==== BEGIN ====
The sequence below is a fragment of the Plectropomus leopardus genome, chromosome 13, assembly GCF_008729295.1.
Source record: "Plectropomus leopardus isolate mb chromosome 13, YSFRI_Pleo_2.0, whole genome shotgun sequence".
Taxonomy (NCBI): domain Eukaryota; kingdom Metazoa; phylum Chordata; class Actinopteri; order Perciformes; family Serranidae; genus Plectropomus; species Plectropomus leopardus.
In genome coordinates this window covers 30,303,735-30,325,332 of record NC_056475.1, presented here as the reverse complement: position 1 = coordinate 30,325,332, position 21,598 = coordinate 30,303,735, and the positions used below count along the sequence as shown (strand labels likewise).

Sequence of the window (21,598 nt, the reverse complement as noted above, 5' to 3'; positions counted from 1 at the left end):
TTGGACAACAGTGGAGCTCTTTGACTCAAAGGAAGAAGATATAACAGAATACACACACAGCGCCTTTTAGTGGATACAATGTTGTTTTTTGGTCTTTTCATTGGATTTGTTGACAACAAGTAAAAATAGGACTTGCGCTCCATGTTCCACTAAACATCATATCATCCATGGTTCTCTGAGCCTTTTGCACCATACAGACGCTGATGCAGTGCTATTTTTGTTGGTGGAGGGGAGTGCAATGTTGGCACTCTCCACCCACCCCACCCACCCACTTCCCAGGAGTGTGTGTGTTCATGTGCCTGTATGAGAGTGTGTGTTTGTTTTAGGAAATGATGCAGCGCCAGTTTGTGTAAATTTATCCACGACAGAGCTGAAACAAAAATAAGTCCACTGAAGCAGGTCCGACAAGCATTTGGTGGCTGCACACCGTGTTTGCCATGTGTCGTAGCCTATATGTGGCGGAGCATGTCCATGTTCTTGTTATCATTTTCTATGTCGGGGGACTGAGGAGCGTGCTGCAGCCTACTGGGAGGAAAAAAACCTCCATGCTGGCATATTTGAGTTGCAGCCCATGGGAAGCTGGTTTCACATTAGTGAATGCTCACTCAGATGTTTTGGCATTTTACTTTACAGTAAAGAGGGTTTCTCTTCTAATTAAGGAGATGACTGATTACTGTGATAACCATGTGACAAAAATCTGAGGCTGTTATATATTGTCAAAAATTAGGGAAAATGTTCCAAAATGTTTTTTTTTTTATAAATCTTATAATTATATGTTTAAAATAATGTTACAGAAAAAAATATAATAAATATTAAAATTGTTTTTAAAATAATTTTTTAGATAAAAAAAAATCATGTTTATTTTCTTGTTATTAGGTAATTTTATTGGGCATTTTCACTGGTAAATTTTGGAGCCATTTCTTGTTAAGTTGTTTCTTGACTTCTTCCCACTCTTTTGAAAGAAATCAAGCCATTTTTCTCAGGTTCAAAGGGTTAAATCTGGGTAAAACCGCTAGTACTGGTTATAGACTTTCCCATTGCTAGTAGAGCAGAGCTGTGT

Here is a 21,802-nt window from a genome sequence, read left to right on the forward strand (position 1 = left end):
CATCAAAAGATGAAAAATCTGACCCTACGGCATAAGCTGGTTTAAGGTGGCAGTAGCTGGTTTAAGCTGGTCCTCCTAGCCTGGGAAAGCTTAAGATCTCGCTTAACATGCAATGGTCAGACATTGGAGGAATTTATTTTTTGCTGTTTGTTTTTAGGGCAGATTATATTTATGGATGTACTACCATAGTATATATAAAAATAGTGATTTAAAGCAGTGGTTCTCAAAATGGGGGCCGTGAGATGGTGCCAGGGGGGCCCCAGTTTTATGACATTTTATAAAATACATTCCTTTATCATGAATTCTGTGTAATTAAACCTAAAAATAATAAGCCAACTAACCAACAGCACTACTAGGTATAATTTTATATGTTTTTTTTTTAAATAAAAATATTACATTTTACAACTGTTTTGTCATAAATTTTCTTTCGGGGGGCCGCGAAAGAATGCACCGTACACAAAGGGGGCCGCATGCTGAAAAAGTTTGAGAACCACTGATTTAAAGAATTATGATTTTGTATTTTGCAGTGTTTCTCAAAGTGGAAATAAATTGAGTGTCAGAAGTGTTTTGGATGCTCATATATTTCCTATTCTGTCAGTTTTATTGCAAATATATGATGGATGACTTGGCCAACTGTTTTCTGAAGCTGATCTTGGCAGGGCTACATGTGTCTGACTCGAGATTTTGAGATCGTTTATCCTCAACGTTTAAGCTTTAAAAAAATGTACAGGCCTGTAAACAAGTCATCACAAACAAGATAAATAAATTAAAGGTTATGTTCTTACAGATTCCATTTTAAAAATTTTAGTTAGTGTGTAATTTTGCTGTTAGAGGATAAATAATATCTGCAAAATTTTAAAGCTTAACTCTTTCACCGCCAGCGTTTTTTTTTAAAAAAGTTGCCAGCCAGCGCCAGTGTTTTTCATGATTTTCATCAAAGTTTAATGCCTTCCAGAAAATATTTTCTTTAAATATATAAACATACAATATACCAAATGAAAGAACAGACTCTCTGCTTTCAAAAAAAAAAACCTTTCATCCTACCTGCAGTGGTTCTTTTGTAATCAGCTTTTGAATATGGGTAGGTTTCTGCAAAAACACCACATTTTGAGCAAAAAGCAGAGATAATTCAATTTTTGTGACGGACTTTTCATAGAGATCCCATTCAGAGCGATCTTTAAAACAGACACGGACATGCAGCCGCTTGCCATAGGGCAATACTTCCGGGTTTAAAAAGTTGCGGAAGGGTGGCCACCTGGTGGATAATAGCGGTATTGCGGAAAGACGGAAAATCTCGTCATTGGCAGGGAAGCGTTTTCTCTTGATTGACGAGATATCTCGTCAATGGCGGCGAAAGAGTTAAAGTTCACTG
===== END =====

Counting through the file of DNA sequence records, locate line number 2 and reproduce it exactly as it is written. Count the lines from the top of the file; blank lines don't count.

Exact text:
Source record: "Plectropomus leopardus isolate mb chromosome 13, YSFRI_Pleo_2.0, whole genome shotgun sequence".